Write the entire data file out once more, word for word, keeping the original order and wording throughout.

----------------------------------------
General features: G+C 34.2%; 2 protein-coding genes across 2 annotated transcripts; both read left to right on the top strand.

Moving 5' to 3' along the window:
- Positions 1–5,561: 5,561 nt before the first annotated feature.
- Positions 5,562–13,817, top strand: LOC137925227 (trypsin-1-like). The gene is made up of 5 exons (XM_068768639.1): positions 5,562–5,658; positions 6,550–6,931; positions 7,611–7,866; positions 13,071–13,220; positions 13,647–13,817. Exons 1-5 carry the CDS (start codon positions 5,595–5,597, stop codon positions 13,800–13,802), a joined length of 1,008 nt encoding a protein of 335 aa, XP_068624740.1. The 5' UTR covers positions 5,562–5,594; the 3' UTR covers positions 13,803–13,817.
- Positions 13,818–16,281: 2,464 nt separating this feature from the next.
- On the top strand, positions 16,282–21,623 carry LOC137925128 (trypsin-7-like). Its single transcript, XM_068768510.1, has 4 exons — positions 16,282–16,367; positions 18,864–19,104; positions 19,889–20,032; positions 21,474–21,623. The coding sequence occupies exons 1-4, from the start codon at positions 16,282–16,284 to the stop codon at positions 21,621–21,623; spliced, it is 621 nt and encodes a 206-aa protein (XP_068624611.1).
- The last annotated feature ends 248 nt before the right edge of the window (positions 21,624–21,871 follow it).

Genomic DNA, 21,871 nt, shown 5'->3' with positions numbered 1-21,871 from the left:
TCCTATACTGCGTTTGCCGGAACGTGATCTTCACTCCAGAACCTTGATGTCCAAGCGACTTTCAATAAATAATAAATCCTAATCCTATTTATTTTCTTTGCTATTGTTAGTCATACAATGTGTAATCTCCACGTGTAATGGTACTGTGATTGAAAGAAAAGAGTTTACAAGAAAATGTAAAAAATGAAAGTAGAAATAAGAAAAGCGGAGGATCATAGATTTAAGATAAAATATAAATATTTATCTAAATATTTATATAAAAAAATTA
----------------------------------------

General features: G+C 34.2%; 2 protein-coding genes across 2 annotated transcripts; both read left to right on the top strand.

Moving 5' to 3' along the window:
- Positions 1–5,561: 5,561 nt before the first annotated feature.
- Positions 5,562–13,817, top strand: LOC137925227 (trypsin-1-like). The gene is made up of 5 exons (XM_068768639.1): positions 5,562–5,658; positions 6,550–6,931; positions 7,611–7,866; positions 13,071–13,220; positions 13,647–13,817. Exons 1-5 carry the CDS (start codon positions 5,595–5,597, stop codon positions 13,800–13,802), a joined length of 1,008 nt encoding a protein of 335 aa, XP_068624740.1. The 5' UTR covers positions 5,562–5,594; the 3' UTR covers positions 13,803–13,817.
- Positions 13,818–16,281: 2,464 nt separating this feature from the next.
- On the top strand, positions 16,282–21,623 carry LOC137925128 (trypsin-7-like). Its single transcript, XM_068768510.1, has 4 exons — positions 16,282–16,367; positions 18,864–19,104; positions 19,889–20,032; positions 21,474–21,623. The coding sequence occupies exons 1-4, from the start codon at positions 16,282–16,284 to the stop codon at positions 21,621–21,623; spliced, it is 621 nt and encodes a 206-aa protein (XP_068624611.1).
- The last annotated feature ends 248 nt before the right edge of the window (positions 21,624–21,871 follow it).

Genomic DNA, 21,871 nt, shown 5'->3' with positions numbered 1-21,871 from the left:
TCCTATACTGCGTTTGCCGGAACGTGATCTTCACTCCAGAACCTTGATGTCCAAGCGACTTTCAATAAATAATAAATCCTAATCCTATTTATTTTCTTTGCTATTGTTAGTCATACAATGTGTAATCTCCACGTGTAATGGTACTGTGATTGAAAGAAAAGAGTTTACAAGAAAATGTAAAAAATGAAAGTAGAAATAAGAAAAGCGGAGGATCATAGATTTAAGATAAAATATAAATATTTATCTAAATATTTATATAAAAAAATTA